Kenneth Whistler wrote:
> Doug Ewell asked, on this hopelessly wandering thread:
> > (Is
> > there an English-language term for the subset of the CJK ideographic script
> > that is used by a given language, say, Japanese?)
> Well, since "kanji" by now has been borrowed into English, at least among
> a rather large class of specialists who are at least somewhat knowledgeable about
> Japanese, I would say that the relevant English-language phrase to cover
> this is "the Japanese kanji". I know, not a good, core English word like
> "alphabet" or "syllabary" or "abjad", is it. But wait. Hmmm. alpha, beta, gamma...
> syllaba, syllabae, syllabarum ... syllabé, syllabídzo ...
> *wanders off muttering to himself*
And not only "kanji". These terms are all used by specialists:
* 'Hanzi' in Beijing Chinese (with reference to "American English", "ha"
as in 'hard'; "zi" pronounced like "tsz" where "z" here represents a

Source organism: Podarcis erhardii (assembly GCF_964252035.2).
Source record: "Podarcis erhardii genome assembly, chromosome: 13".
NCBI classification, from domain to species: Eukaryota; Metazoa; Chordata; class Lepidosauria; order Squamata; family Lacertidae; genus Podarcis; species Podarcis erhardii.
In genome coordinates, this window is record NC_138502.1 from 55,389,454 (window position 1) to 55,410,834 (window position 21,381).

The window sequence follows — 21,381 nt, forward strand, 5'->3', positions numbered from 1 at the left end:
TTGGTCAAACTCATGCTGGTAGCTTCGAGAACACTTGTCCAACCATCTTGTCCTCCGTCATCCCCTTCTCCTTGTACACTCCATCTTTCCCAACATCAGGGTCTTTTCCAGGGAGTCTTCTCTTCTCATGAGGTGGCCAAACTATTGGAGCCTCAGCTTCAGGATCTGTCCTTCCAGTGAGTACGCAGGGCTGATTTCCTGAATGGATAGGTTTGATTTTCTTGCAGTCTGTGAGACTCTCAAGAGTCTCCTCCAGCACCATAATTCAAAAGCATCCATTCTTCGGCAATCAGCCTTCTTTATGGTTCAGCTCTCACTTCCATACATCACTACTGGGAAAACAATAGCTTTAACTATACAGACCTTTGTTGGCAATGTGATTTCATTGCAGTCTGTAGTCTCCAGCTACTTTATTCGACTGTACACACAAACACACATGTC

vowel sound similar to English "z" with the tongue tip lowered slightly,
near also to English "r");
* 'Kanji' in Cantonese Chinese (kahn jee; "k" as in 'can', "a" as in
'father', "jee" as in 'jeep');
* 'Kanji' in Japanese (pronunciation similar to that in Cantonese);
* 'Hanja' in Korean (Han as in Beijing Chinese, "ja" as in English "jar";
* 'chuhan' in Vietnamese [real Chinese chars];
* 'chunom' in Vietnamese [similar to (i.e., analogical) Chinese characters].
But for core English vocabulary, I don't think "Chinese ideographs",
"Japanese ideographs", "Korean ideographs", or "Vietnamese ideographs"
would be objectionable terms to anyone ... that is, to anyone who
doesn't find the term "ideograph" objectionable.
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